It’s not clear that Sherman ever fully forgave his son for joining the Society.
Tom wrote that he wasn’t going to continue as a lawyer, but was joining the Jesuits that summer. The General told Tom in no uncertain terms that he had betrayed him, his sisters and mother, who looked to him for support in their old age. (He always felt his army salary didn’t go far enough.) It’s not clear that Sherman ever fully forgave his son.
While Mrs. Sherman, a devout Catholic, was overjoyed, her husband held a lifelong skepticism toward religion in general and Catholicism in particular. Born Tecumseh Sherman to Protestant parents, he was orphaned early and raised by Catholic neighbors who insisted on his being re-baptized. His baptism occurred on June 28, 1829, the feast of St. William, and he was renamed William Tecumseh.
But as his biographer John Marszalek notes, Sherman “refused to call himself a Catholic or practice that creed.” Yet his children were all raised Catholic. Ellen Sherman actively supported Catholic causes, numbering many priests, bishops and even cardinals among her close acquaintances. The General, however, frequently berated what he called her “unnatural fascination for the Church.”
Born on October 12, 1856, Thomas Ewing Sherman was the grandson of one United States Senator and the nephew of another. His father, a central figure in the American Civil War, served for two decades as commanding general of the U.S. Army. Raised in Washington, D.C., among the nation’s political elite, through his mother Tom was on intimate terms with the country’s leading Catholics.
Priests and bishops were frequent guests at the Sherman home. One family friend who made a strong impression on him was Father Peter DeSmet, a Belgian Jesuit who worked extensively with Native Americans. The General complained that Ellen “thinks religion is so important that everything else must give way to it.” He told young Tom: “I don’t want you to be a soldier or a priest but a good useful man.”
Nonetheless, it was while at Georgetown that Tom became seriously interested in the Jesuits, who ran the university. But he went on to study law at Yale. After graduation, he practiced law for two years in St. Louis. By 1878, he had made his decision to join the Jesuits. Although his father felt he was shirking his family duties, Tom wrote his sister Minnie:
People in love do strange things … Having a vocation is like being in love, only more so, as there is no love more absorbing, so deep and so lasting as that of the creature for the Creator. What a grand thing it is to be, as it were, shooting straight at one’s mark, living every hour, performing every action in preparation for the great hereafter.
The preparation program for the Jesuits can last up to a dozen years, and Tom started his novitiate, where he said his position “quite corresponds to that of a cadet in the army,” in England. Back in America, he studied philosophy and taught at St. Louis University, a Jesuit school founded in 1818. There he preferred public speaking to teaching, but he made a strong impression on his students, several of whom followed him into the Jesuits.
As the son of a leading national hero, Tom Sherman was something of a celebrity, a man set apart. In 1889, he was ordained to the priesthood, but in a separate ceremony from the rest of his class. His mother’s close friend, Archbishop Patrick Ryan of Philadephia, performed the ordination. The event was national news, and Father Sherman looked forward to a promising career.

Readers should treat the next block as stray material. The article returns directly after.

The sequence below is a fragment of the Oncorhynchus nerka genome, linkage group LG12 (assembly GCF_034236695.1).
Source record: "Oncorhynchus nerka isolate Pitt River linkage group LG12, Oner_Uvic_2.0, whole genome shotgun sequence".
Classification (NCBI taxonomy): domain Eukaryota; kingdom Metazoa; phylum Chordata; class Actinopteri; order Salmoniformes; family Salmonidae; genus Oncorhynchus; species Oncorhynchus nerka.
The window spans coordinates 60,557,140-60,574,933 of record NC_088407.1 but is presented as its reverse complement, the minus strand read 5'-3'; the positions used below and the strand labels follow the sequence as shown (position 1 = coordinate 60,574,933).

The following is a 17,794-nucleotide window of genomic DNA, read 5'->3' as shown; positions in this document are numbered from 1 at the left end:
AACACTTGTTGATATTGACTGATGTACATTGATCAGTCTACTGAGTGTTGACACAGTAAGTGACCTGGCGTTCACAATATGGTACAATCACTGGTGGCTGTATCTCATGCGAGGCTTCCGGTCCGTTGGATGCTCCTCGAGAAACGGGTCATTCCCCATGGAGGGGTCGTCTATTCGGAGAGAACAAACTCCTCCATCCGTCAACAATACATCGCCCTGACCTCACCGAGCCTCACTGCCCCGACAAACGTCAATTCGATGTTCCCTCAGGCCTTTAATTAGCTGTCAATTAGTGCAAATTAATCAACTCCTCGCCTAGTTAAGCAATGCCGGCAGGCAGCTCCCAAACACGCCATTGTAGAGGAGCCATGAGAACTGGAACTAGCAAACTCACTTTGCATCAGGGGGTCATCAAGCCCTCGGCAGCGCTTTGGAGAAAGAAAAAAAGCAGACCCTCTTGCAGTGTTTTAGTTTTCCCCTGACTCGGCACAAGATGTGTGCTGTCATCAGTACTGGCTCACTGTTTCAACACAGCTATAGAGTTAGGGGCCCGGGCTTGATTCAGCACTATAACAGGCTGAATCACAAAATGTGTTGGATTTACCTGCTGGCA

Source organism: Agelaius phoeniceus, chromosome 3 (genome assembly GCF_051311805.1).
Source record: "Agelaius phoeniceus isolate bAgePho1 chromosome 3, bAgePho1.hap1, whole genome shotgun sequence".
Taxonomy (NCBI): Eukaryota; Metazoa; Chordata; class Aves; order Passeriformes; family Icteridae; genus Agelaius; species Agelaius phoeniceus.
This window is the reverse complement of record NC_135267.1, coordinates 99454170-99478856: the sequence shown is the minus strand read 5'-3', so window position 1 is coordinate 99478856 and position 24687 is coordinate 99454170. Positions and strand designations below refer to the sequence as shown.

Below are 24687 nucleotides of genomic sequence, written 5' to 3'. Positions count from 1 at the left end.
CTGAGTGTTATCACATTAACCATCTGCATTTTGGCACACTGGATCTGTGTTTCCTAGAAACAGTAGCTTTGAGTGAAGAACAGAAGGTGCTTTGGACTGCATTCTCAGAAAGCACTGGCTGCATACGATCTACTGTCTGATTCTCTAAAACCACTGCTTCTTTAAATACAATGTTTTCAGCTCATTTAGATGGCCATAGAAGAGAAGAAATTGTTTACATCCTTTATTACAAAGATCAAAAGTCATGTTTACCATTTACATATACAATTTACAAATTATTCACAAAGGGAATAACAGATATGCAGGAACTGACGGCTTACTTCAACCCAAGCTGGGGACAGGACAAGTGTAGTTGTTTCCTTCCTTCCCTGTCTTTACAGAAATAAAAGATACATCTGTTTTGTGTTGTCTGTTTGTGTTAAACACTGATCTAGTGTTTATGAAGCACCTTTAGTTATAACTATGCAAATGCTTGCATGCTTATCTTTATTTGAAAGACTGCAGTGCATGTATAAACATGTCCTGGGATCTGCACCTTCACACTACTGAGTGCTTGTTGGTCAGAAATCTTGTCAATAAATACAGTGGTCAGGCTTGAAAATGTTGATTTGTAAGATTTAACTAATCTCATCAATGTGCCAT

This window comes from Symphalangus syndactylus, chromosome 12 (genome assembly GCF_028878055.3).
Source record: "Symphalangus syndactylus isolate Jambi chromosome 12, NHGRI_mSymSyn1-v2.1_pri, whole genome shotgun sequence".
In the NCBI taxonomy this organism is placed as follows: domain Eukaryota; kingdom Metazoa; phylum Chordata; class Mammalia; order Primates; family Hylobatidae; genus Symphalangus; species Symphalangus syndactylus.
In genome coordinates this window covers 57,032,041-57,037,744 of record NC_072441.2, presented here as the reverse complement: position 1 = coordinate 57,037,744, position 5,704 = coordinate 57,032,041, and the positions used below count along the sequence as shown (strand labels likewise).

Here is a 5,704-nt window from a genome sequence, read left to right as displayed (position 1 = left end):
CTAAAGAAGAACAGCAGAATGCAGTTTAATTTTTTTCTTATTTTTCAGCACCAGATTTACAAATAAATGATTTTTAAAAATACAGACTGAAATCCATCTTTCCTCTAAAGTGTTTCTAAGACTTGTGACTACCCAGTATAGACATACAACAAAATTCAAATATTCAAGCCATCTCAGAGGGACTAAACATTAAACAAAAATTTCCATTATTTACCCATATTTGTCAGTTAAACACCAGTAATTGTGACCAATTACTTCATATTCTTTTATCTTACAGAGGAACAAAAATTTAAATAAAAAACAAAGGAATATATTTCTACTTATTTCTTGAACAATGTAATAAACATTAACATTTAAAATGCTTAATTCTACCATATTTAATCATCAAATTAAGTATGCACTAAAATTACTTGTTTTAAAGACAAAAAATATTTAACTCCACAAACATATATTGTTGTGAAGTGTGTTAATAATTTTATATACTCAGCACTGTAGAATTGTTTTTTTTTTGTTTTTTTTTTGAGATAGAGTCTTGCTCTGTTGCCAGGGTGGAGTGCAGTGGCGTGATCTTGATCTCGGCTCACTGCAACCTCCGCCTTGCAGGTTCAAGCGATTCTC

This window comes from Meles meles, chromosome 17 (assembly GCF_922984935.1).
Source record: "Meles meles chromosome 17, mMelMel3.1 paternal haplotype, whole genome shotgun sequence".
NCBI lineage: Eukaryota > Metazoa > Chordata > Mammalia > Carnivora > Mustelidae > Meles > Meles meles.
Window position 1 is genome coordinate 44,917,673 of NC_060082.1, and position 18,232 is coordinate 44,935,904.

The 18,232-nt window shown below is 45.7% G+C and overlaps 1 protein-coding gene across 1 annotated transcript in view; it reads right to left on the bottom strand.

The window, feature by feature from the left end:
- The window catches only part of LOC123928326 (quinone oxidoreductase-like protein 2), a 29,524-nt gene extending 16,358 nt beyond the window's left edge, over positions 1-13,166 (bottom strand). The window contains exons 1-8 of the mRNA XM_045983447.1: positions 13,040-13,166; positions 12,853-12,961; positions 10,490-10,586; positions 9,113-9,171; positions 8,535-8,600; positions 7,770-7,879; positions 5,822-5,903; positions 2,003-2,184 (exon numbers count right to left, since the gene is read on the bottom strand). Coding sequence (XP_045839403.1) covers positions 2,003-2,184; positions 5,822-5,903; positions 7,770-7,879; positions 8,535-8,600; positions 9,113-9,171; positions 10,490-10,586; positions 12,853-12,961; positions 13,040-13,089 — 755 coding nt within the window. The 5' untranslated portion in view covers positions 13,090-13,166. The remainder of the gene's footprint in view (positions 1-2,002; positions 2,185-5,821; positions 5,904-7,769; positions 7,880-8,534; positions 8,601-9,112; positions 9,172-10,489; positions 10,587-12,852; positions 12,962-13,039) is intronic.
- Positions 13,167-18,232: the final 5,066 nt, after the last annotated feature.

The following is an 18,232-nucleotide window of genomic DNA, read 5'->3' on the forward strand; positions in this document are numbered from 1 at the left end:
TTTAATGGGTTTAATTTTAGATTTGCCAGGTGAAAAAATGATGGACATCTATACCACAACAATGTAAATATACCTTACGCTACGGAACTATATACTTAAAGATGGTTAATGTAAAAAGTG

While most Jesuits take up teaching or parish work after ordination, Sherman seems to have written his own ticket as a popular lecturer. His biographer Joseph Durkin writes that he “had a flair for the dramatic and an acute sense of the theatre.” One peer described him as “always hungry” for a podium. No doubt his name and background helped draw crowds.
And draw crowds he did. In time, however, he butted heads with his superiors, who felt that fame might be going to his head. Durkin describes him as “a high-strung individualist of an extreme refinement of nature and a disposition unusually sensitive.” Ordered to take a break from the lecture circuit, he went over his superiors’ heads to Rome, and got a leave of absence from the Jesuit order. During the Spanish-American War, he obtained a chaplain’s commission without consulting the Jesuits.
For several years, Sherman drifted from one Jesuit assignment to another until he suffered a nervous breakdown in his early 50s. Institutionalized for several years, he traveled around the country from one Jesuit community to another. “Having served in six provinces,” he wrote a friend, “I am attached to none.” In a fit of despair he wrote, “I am utterly at a loss what to do … no peace is possible for me.”
In the fall of 1914, Sherman formally withdrew from the Jesuits. For several years, unattached to any diocese or religious order, he wandered around the country before settling down in Santa Barbara, California, where family members looked after him. For much of this time, Durkin writes, he was “allergic to the mention of the word ‘Jesuit.'”
Just before his death at age 77, however, Father Thomas Ewing Sherman reconciled with the Jesuits and renewed his vows. After many years of unrest, General Sherman’s son died a Jesuit. He was buried in their cemetery at Grand Couteau, Louisiana. Interred next to him is Father John Salter, a nephew of Alexander Stephens, Vice President of the Confederate States of America.
Previously published online in 2011. Reprinted here by kind permission of the author.
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